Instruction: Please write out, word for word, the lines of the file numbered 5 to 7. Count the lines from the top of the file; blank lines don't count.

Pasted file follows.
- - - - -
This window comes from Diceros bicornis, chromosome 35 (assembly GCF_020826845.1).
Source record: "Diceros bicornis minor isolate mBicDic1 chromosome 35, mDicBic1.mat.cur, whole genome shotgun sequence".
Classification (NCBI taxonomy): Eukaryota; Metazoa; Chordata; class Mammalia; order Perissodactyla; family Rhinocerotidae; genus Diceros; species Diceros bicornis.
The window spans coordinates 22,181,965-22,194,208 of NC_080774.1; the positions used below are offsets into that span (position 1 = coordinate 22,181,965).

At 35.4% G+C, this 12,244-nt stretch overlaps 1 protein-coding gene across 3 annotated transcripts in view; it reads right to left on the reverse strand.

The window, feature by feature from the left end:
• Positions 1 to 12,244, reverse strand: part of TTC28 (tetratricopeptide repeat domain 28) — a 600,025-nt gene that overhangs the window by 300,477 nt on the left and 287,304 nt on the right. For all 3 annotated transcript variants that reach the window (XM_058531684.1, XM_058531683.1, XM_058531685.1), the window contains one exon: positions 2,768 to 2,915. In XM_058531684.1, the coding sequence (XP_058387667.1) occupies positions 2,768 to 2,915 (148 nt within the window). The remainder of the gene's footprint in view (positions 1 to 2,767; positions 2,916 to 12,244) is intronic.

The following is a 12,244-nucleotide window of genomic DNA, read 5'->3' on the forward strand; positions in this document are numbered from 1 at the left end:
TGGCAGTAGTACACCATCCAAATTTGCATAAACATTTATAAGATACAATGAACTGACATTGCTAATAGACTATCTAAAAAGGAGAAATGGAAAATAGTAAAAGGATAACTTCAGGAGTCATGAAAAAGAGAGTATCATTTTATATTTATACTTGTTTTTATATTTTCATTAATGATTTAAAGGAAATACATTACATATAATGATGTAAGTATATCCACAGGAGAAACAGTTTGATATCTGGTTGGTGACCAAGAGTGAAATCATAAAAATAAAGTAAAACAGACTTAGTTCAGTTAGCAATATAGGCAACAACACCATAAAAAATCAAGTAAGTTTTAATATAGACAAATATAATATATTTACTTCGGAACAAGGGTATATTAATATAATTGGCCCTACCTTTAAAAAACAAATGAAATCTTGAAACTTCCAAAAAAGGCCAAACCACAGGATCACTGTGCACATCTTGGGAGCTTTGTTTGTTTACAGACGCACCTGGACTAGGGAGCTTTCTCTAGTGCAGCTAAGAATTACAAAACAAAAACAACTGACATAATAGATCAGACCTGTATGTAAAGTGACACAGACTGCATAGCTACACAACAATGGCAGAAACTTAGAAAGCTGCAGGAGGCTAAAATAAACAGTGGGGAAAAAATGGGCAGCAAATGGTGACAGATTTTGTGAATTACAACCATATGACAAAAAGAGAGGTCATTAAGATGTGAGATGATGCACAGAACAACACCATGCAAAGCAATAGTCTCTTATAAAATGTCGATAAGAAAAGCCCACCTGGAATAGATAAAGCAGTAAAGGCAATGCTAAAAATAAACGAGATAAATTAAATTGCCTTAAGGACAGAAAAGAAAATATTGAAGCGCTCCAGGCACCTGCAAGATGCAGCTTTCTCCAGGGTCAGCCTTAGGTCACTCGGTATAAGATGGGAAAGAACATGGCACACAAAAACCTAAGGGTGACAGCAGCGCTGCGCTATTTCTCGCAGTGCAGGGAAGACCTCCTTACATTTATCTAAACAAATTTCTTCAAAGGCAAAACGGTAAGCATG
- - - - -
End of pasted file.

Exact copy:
At 35.4% G+C, this 12,244-nt stretch overlaps 1 protein-coding gene across 3 annotated transcripts in view; it reads right to left on the reverse strand.

The window, feature by feature from the left end:
• Positions 1 to 12,244, reverse strand: part of TTC28 (tetratricopeptide repeat domain 28) — a 600,025-nt gene that overhangs the window by 300,477 nt on the left and 287,304 nt on the right. For all 3 annotated transcript variants that reach the window (XM_058531684.1, XM_058531683.1, XM_058531685.1), the window contains one exon: positions 2,768 to 2,915. In XM_058531684.1, the coding sequence (XP_058387667.1) occupies positions 2,768 to 2,915 (148 nt within the window). The remainder of the gene's footprint in view (positions 1 to 2,767; positions 2,916 to 12,244) is intronic.